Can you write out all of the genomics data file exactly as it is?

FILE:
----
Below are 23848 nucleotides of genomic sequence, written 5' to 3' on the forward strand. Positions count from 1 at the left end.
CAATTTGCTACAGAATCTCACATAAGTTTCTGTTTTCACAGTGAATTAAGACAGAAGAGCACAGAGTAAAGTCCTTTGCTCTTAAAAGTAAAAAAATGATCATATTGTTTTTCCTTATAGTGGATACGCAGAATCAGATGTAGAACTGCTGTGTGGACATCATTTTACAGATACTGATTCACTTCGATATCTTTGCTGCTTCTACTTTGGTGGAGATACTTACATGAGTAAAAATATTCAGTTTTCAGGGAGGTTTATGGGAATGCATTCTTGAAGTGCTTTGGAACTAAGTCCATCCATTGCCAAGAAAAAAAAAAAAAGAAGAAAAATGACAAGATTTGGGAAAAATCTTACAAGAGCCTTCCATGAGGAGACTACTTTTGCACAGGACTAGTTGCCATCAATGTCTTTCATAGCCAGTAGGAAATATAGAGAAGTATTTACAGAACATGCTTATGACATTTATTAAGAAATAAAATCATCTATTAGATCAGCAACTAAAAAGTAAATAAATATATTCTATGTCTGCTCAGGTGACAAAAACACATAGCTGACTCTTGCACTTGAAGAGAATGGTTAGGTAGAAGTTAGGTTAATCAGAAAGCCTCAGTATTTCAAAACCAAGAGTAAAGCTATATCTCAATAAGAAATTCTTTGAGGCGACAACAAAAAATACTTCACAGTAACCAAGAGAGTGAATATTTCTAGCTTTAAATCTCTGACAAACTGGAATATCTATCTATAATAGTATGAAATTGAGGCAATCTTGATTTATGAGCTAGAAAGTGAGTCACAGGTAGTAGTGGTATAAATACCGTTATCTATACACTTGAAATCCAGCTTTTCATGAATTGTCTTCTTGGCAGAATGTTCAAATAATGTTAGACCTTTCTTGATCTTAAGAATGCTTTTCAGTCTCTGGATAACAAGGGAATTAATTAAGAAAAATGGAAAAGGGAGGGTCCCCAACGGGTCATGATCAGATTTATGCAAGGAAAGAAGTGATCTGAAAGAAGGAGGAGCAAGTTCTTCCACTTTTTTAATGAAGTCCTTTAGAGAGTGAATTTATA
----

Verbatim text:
Below are 23848 nucleotides of genomic sequence, written 5' to 3' on the forward strand. Positions count from 1 at the left end.
CAATTTGCTACAGAATCTCACATAAGTTTCTGTTTTCACAGTGAATTAAGACAGAAGAGCACAGAGTAAAGTCCTTTGCTCTTAAAAGTAAAAAAATGATCATATTGTTTTTCCTTATAGTGGATACGCAGAATCAGATGTAGAACTGCTGTGTGGACATCATTTTACAGATACTGATTCACTTCGATATCTTTGCTGCTTCTACTTTGGTGGAGATACTTACATGAGTAAAAATATTCAGTTTTCAGGGAGGTTTATGGGAATGCATTCTTGAAGTGCTTTGGAACTAAGTCCATCCATTGCCAAGAAAAAAAAAAAAAGAAGAAAAATGACAAGATTTGGGAAAAATCTTACAAGAGCCTTCCATGAGGAGACTACTTTTGCACAGGACTAGTTGCCATCAATGTCTTTCATAGCCAGTAGGAAATATAGAGAAGTATTTACAGAACATGCTTATGACATTTATTAAGAAATAAAATCATCTATTAGATCAGCAACTAAAAAGTAAATAAATATATTCTATGTCTGCTCAGGTGACAAAAACACATAGCTGACTCTTGCACTTGAAGAGAATGGTTAGGTAGAAGTTAGGTTAATCAGAAAGCCTCAGTATTTCAAAACCAAGAGTAAAGCTATATCTCAATAAGAAATTCTTTGAGGCGACAACAAAAAATACTTCACAGTAACCAAGAGAGTGAATATTTCTAGCTTTAAATCTCTGACAAACTGGAATATCTATCTATAATAGTATGAAATTGAGGCAATCTTGATTTATGAGCTAGAAAGTGAGTCACAGGTAGTAGTGGTATAAATACCGTTATCTATACACTTGAAATCCAGCTTTTCATGAATTGTCTTCTTGGCAGAATGTTCAAATAATGTTAGACCTTTCTTGATCTTAAGAATGCTTTTCAGTCTCTGGATAACAAGGGAATTAATTAAGAAAAATGGAAAAGGGAGGGTCCCCAACGGGTCATGATCAGATTTATGCAAGGAAAGAAGTGATCTGAAAGAAGGAGGAGCAAGTTCTTCCACTTTTTTAATGAAGTCCTTTAGAGAGTGAATTTATA